The Demeter cabin had whipped up a whole buffet in the hotel kitchens—everything from pizza to pineapple ice cream. Unfortunately, Grover was eating the furniture. He’d already chewed the stuffing off a fancy chair and was now gnawing the armrest.

“Dude,” I said, “we’re only borrowing this place.”

“Blah-ha-ha!” He had stuffing all over his face. “Sorry, Percy. It’s just . . . Louis the Sixteenth furniture. Delicious. Plus I always eat furniture when I get—”

“When you get nervous,” I said. “Yeah, I know. So what’s up?”

He clopped on his hooves. “I heard about Annabeth. Is she . . .?”

“She’s going to be fine. She’s resting.”

Grover took a deep breath. “That’s good. I’ve mobilized most of the nature spirits in the city—well, the ones that will listen to me, anyway.” He rubbed his forehead. “I had no idea acorns could hurt so much. Anyway, we’re helping out as much as we can.”

He told me about the skirmishes they’d seen. Mostly they’d been covering uptown, where we didn’t have enough demigods. Hellhounds had appeared in all sorts of places, shadow-traveling inside our lines, and the dryads and satyrs had been fighting them off. A young dragon had appeared in Harlem, and a dozen wood nymphs died before the monster was finally defeated.

As Grover talked, Thalia entered the room with two of her lieutenants. She nodded to me grimly, went outside to check on Annabeth, and came back in. She listened while Grover completed his report—the details getting worse and worse.

“We lost twenty satyrs against some giants at Fort Washington,” he said, his voice trembling. “Almost half my kinsmen. River spirits drowned the giants in the end, but . . .”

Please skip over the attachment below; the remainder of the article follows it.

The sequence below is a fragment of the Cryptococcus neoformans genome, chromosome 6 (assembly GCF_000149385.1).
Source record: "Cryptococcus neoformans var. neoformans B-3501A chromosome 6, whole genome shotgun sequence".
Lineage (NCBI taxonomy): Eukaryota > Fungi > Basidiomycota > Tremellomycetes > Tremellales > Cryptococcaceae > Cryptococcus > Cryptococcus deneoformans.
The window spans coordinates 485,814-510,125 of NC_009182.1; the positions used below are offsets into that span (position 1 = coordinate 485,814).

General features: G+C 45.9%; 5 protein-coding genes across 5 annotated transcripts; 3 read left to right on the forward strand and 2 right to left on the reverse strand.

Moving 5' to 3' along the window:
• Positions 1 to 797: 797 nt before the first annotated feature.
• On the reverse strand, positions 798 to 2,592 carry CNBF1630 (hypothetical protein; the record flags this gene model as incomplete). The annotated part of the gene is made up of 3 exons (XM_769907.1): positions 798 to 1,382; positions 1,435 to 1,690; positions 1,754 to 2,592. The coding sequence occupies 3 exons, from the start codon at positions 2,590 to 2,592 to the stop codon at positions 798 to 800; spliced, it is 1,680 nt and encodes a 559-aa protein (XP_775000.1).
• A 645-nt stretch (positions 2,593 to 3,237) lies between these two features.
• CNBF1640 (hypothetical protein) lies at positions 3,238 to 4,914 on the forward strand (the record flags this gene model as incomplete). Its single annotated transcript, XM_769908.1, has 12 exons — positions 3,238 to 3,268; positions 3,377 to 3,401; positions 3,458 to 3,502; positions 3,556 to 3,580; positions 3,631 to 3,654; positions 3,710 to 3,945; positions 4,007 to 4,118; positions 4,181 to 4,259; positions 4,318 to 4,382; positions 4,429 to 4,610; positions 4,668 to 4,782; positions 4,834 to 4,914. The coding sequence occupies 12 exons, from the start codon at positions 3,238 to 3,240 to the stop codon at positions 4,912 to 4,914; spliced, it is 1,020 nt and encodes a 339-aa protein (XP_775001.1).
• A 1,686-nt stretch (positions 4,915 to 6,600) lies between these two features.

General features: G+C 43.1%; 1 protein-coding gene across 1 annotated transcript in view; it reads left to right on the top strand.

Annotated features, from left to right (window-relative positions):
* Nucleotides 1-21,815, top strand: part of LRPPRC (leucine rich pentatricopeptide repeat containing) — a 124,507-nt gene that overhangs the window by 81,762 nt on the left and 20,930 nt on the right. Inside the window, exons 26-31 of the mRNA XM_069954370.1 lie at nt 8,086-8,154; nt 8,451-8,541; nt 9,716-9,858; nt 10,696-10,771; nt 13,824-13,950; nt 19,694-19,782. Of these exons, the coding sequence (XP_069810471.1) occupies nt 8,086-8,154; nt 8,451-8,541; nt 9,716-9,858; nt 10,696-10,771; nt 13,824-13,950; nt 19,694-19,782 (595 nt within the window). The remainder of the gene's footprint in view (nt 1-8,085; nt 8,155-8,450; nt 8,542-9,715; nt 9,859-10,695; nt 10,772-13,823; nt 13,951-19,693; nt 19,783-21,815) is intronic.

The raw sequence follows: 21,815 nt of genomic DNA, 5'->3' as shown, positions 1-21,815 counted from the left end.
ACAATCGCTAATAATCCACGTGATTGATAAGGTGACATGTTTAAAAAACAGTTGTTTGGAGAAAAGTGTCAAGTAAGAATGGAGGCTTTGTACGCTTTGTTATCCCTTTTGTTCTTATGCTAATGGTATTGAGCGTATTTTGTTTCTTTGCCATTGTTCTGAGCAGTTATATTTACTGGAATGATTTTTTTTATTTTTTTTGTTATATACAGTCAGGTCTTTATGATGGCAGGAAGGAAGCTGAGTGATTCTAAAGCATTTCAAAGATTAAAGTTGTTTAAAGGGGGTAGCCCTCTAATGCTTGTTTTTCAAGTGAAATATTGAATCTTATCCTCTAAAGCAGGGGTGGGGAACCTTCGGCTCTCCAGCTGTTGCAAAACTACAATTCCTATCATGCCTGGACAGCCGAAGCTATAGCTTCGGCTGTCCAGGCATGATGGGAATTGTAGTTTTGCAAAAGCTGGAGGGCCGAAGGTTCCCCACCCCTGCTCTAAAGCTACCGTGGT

Thalia shouldered her bow. “Percy, Kronos’s forces are still gathering at every bridge and tunnel. And Kronos isn’t the only Titan. One of my Hunters spotted a huge man in golden armor mustering an army on the Jersey shore. I’m not sure who he is, but he radiates power like only a Titan or god.”

I remembered the golden Titan from my dream—the one on Mount Othrys who erupted into flames.

“Great,” I said. “Any good news?”

Thalia shrugged. “We’ve sealed off the subway tunnels into Manhattan. My best trappers took care of it. Also, it seems like the enemy is waiting for tonight to attack. I think Luke”—she caught herself—”I mean Kronos needs time to regenerate after each fight. He’s still not comfortable with his new form. It’s taking a lot of his power to slow time around the city.”

Grover nodded. “Most of his forces are more powerful at night, too. But they’ll be back after sundown.”

I tried to think clearly. “Okay. Any word from the gods?”

Thalia shook her head. “I know Lady Artemis would be here if she could. Athena, too. But Zeus has ordered them to stay at his side. The last I heard, Typhon was destroying the Ohio River valley. He should reach the Appalachian Mountains by midday.”

“So at best,” I said, “we’ve got another two days before he arrives.”

Jake Mason cleared his throat. He’d been standing there so silently I’d almost forgotten he was in the room.

“Percy, something else,” he said. “The way Kronos showed up at the Williamsburg Bridge, like he knew you were going there. And he shifted his forces to our weakest points. As soon as we deployed, he changed tactics. He barely touched the Lincoln Tunnel, where the Hunters were strong. He went for our weakest spots, like he knew.”

“Like he had inside information,” I said. “The spy.”

“What spy?” Thalia demanded.

I told her about the silver charm Kronos had shown me, the communication device.

“That’s bad,” she said. “Very bad.”

“It could be anyone,” Jake said. “We were all standing there when Percy gave the orders.”

“But what can we do?” Grover asked. “Frisk every demigod until we find a scythe charm?”

They all looked at me, waiting for a decision. I couldn’t afford to show how panicked I felt, even if things seemed hopeless.